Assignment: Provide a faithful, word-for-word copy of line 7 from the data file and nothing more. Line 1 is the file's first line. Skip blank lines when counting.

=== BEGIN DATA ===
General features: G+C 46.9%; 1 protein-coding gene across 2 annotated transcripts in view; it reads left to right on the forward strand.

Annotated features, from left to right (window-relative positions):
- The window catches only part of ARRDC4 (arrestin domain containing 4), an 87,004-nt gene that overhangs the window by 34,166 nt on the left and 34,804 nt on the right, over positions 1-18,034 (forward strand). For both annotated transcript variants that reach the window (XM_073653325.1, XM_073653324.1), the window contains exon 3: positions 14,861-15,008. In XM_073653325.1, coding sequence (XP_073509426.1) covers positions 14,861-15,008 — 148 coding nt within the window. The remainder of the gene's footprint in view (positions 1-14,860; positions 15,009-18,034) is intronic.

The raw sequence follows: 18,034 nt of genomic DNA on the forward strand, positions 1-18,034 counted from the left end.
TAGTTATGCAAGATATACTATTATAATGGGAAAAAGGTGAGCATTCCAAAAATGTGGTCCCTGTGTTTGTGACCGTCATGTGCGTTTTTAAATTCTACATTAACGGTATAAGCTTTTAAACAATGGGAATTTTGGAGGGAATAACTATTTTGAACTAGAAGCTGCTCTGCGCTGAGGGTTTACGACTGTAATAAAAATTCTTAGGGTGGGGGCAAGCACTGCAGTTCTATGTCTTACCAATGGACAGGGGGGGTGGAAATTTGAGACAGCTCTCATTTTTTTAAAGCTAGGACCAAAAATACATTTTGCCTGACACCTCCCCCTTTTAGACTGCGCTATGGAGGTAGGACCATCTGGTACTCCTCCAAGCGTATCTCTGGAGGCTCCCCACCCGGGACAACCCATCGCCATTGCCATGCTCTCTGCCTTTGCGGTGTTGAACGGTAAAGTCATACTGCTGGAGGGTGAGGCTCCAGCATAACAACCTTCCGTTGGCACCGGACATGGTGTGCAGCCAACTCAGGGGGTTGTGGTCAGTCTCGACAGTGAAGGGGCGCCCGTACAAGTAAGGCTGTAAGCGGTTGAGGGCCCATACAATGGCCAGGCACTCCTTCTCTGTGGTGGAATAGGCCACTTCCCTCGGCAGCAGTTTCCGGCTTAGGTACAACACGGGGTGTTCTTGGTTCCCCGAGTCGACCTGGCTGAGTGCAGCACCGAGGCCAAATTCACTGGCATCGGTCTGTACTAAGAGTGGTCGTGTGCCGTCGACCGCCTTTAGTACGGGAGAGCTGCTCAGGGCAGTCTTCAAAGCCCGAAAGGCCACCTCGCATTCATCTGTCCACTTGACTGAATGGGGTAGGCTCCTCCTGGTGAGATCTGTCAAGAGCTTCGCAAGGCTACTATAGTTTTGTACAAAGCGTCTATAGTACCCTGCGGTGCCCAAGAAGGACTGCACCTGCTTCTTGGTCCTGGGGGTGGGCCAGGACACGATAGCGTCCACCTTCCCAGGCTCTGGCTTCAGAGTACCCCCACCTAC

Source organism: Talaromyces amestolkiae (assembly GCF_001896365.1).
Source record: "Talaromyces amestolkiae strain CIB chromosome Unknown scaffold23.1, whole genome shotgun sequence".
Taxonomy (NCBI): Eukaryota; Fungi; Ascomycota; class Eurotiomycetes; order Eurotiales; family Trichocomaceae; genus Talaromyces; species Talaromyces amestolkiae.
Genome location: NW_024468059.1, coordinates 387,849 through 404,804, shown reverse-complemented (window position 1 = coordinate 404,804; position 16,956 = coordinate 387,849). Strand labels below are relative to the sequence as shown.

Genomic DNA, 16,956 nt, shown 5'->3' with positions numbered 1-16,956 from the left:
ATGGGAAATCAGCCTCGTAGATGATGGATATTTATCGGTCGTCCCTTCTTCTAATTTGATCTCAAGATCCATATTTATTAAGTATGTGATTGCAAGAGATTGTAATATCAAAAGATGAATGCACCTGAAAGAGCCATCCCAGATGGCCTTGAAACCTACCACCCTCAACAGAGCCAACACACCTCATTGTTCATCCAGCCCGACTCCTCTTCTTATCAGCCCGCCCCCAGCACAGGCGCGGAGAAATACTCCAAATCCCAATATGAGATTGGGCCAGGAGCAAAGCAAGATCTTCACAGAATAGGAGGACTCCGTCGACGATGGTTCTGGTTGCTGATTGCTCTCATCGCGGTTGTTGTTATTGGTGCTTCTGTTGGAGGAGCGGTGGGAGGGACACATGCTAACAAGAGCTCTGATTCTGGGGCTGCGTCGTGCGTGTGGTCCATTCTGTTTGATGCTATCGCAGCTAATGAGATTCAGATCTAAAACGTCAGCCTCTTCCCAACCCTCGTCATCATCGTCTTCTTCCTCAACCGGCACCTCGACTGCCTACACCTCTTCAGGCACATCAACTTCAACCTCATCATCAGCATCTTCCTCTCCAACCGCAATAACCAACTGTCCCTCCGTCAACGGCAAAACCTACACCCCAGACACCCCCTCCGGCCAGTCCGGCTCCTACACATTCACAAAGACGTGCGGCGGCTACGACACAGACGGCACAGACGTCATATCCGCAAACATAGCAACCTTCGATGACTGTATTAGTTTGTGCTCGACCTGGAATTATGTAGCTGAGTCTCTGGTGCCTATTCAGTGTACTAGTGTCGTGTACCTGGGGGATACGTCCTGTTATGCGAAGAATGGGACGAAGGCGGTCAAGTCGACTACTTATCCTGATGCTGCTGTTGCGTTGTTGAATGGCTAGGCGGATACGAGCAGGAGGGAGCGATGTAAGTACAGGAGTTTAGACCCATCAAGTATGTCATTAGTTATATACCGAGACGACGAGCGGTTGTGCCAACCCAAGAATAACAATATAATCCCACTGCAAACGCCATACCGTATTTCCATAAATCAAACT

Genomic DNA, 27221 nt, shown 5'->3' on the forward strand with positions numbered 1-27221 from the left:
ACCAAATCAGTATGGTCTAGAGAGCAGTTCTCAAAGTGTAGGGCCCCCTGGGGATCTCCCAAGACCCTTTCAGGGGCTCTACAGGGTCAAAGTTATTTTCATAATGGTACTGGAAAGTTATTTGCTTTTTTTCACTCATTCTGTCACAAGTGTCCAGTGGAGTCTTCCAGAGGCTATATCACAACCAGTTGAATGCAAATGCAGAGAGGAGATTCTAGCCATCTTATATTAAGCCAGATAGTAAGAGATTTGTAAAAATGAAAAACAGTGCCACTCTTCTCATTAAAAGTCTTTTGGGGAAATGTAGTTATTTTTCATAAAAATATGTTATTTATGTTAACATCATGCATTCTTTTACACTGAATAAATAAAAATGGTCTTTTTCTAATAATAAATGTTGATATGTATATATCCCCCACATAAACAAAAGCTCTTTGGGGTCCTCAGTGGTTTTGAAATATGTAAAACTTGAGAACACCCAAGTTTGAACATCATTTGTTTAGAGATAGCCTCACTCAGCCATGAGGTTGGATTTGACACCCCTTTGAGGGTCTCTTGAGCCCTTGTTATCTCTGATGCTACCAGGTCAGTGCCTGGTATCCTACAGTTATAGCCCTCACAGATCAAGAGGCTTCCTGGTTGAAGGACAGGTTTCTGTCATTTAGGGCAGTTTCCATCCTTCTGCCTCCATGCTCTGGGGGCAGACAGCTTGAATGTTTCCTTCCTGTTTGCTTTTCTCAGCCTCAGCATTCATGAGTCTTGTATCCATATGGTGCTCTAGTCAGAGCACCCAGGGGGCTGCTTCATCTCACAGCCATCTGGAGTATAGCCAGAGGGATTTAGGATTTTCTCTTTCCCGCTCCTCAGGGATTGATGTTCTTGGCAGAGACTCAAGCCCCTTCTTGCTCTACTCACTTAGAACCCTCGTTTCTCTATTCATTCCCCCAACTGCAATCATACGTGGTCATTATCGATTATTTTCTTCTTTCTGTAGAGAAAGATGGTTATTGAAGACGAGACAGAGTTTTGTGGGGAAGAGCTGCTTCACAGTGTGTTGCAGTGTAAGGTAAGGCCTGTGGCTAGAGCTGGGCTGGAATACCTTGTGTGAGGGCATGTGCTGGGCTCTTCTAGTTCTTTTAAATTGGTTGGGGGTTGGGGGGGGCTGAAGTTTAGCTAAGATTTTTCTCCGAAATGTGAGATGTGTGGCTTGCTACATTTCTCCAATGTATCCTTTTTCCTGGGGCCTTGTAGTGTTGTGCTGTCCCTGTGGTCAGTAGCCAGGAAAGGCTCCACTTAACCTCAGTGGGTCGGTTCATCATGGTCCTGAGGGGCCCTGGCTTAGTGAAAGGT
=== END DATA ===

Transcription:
Source record: "Talaromyces amestolkiae strain CIB chromosome Unknown scaffold23.1, whole genome shotgun sequence".